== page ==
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Bruxism is a condition that affects many people that are simply not conscious of it. Bruxism is the clenching and grinding of teeth performed during the night while sleeping. In time, bruxism causes severe damages to teeth literally filing them down and destroying bone and gum. Additionally, it can lead to temporomandibular join syndrome, affecting the jaw. Most people don't realize they are suffering from this particular condition until their closest one tells them they make grinding sounds during sleep time. Another way bruxism is discovered involves your dentist diagnosing it in consequence of grounded away teeth and damaged enamel. As for the right treatment to prevent further damages caused by bruxism, the dentist will proceed to identifying the cause that leads to this condition, in order to prescribe and recommend the best plan of action to protect your teeth from wearing out all too soon.

These are the symptoms you should be aware of if you suspect you are suffering from bruxism:
  •  Morning headache
  •  Jaw pain
  •  Damaged enamel and teeth, sore gums, broken fillings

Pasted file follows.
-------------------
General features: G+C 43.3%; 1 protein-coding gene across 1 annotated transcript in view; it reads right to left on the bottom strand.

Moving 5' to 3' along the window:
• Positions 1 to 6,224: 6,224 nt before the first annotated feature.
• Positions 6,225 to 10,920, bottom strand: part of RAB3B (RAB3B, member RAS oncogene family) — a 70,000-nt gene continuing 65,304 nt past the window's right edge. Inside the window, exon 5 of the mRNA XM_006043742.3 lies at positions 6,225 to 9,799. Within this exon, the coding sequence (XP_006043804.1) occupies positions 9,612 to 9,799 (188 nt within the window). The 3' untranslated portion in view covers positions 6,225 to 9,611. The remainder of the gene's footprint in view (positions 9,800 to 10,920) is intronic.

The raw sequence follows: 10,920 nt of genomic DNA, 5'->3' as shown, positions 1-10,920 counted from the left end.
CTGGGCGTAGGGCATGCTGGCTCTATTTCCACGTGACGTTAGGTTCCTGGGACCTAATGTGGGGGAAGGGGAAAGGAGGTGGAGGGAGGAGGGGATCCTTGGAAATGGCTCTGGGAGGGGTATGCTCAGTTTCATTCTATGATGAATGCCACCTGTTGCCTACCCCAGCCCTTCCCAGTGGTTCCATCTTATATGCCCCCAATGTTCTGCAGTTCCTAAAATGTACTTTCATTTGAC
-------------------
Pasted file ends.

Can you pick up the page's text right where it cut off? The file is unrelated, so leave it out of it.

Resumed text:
•  Muscles around the jaw feel tight or perform contractions
  •  Swelling around your jaw area
Once the cause that leads you to grind your teeth during the night is determined, one of the following treatments may be applied:

1. Working on relaxing your muscles: one of the principal causes of bruxism is everyday stress. By working on relaxing and relieve the stress you are under, you also fight bruxism..

2. Relying on a special appliance to protect your teeth: these kind of appliances are made by your dentist once he/she has taken a stamp of your upper and lower teeth. The appliance is placed over your upper teeth and has the function to prevent the direct contact between teeth.

3. Making your bite even: when teeth do not correspond in terms of biting points, this can lead to bruxism. By replacing fillings, applying crowns or using an orthodontic appliance this can be corrected.

An interesting fact you should be aware of if you have children is that kids who suffer from bruxism between the age of 10 to 13 have a great chance of stopping grinding their teeth on their own by the time they're 14. That doesn't mean you should wait to see if the problem disappears; make sure your kid gets checked up by the dentist who will determine the right course of action. As for the time necessary to fight the problem, if bruxism is treated the right way and at an early stage your teeth will be safe and stay healthy with no irreversible damages at all.